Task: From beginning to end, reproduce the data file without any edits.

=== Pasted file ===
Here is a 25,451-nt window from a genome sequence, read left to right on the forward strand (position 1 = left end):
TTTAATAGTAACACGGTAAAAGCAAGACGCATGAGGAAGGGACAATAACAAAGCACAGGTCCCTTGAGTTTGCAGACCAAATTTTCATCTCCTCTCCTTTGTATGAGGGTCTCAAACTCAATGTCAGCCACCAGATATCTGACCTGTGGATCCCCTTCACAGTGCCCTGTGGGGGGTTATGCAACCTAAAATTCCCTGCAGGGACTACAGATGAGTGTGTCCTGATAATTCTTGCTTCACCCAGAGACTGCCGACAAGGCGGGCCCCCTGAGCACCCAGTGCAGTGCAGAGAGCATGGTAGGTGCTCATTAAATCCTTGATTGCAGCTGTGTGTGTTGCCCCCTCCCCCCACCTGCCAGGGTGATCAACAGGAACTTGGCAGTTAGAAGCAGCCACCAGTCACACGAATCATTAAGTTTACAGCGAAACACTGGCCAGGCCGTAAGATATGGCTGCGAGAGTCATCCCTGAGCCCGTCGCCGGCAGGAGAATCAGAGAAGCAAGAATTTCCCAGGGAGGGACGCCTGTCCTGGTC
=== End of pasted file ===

Here is a 25,451-nt window from a genome sequence, read left to right on the forward strand (position 1 = left end):
TTTAATAGTAACACGGTAAAAGCAAGACGCATGAGGAAGGGACAATAACAAAGCACAGGTCCCTTGAGTTTGCAGACCAAATTTTCATCTCCTCTCCTTTGTATGAGGGTCTCAAACTCAATGTCAGCCACCAGATATCTGACCTGTGGATCCCCTTCACAGTGCCCTGTGGGGGGTTATGCAACCTAAAATTCCCTGCAGGGACTACAGATGAGTGTGTCCTGATAATTCTTGCTTCACCCAGAGACTGCCGACAAGGCGGGCCCCCTGAGCACCCAGTGCAGTGCAGAGAGCATGGTAGGTGCTCATTAAATCCTTGATTGCAGCTGTGTGTGTTGCCCCCTCCCCCCACCTGCCAGGGTGATCAACAGGAACTTGGCAGTTAGAAGCAGCCACCAGTCACACGAATCATTAAGTTTACAGCGAAACACTGGCCAGGCCGTAAGATATGGCTGCGAGAGTCATCCCTGAGCCCGTCGCCGGCAGGAGAATCAGAGAAGCAAGAATTTCCCAGGGAGGGACGCCTGTCCTGGTC